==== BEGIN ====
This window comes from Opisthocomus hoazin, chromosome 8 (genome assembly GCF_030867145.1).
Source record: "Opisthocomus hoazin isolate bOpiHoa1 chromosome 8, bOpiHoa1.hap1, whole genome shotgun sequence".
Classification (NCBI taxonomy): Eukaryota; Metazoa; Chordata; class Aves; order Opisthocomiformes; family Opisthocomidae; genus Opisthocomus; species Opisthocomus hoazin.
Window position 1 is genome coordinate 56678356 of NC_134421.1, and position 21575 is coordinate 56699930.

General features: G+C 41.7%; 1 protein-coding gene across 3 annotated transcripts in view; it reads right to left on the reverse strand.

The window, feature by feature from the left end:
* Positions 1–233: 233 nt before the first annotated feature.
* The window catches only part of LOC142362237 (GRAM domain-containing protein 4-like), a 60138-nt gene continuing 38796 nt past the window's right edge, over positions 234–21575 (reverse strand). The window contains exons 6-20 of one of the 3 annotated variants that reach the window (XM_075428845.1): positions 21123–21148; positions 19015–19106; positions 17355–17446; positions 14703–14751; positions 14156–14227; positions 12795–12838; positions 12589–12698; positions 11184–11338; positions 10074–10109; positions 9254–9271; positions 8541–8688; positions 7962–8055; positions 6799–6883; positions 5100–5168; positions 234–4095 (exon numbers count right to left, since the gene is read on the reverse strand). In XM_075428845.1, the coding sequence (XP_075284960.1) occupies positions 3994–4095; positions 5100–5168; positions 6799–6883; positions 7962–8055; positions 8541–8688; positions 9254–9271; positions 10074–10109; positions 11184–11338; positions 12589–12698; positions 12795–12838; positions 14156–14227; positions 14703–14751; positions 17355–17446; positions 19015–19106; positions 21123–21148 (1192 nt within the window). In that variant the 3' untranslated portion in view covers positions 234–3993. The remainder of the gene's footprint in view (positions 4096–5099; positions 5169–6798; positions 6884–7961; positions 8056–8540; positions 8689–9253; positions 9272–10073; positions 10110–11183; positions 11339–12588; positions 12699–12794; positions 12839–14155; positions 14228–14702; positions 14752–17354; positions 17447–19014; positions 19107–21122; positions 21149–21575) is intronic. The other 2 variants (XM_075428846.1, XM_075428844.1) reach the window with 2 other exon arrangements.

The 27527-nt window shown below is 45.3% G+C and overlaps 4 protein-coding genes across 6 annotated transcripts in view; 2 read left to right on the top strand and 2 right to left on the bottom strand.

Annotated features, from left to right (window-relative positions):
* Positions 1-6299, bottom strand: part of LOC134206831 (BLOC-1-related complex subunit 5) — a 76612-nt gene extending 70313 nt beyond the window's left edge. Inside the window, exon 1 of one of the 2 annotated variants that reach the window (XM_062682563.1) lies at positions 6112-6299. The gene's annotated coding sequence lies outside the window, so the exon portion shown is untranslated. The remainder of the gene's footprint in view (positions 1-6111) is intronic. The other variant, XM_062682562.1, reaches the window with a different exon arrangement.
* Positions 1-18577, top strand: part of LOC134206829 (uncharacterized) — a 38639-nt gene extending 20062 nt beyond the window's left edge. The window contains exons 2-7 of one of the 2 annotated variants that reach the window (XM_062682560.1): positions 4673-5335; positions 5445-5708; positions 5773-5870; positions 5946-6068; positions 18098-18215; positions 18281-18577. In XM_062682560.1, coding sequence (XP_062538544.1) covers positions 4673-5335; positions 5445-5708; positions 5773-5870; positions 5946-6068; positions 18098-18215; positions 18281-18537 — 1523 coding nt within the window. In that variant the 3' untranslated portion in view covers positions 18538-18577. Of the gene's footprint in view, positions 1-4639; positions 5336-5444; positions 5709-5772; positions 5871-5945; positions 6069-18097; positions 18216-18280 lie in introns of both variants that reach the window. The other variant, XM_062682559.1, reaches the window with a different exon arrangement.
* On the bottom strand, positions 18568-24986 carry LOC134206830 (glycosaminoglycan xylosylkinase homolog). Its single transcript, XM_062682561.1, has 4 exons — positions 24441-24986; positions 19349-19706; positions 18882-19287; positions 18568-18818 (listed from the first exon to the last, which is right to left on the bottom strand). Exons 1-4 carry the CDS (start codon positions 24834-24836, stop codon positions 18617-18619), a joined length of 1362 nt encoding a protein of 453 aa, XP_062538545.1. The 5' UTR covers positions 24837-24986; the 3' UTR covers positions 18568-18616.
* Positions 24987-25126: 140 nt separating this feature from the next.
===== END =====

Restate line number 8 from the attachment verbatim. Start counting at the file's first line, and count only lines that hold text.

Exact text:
* The window catches only part of LOC142362237 (GRAM domain-containing protein 4-like), a 60138-nt gene continuing 38796 nt past the window's right edge, over positions 234–21575 (reverse strand). The window contains exons 6-20 of one of the 3 annotated variants that reach the window (XM_075428845.1): positions 21123–21148; positions 19015–19106; positions 17355–17446; positions 14703–14751; positions 14156–14227; positions 12795–12838; positions 12589–12698; positions 11184–11338; positions 10074–10109; positions 9254–9271; positions 8541–8688; positions 7962–8055; positions 6799–6883; positions 5100–5168; positions 234–4095 (exon numbers count right to left, since the gene is read on the reverse strand). In XM_075428845.1, the coding sequence (XP_075284960.1) occupies positions 3994–4095; positions 5100–5168; positions 6799–6883; positions 7962–8055; positions 8541–8688; positions 9254–9271; positions 10074–10109; positions 11184–11338; positions 12589–12698; positions 12795–12838; positions 14156–14227; positions 14703–14751; positions 17355–17446; positions 19015–19106; positions 21123–21148 (1192 nt within the window). In that variant the 3' untranslated portion in view covers positions 234–3993. The remainder of the gene's footprint in view (positions 4096–5099; positions 5169–6798; positions 6884–7961; positions 8056–8540; positions 8689–9253; positions 9272–10073; positions 10110–11183; positions 11339–12588; positions 12699–12794; positions 12839–14155; positions 14228–14702; positions 14752–17354; positions 17447–19014; positions 19107–21122; positions 21149–21575) is intronic. The other 2 variants (XM_075428846.1, XM_075428844.1) reach the window with 2 other exon arrangements.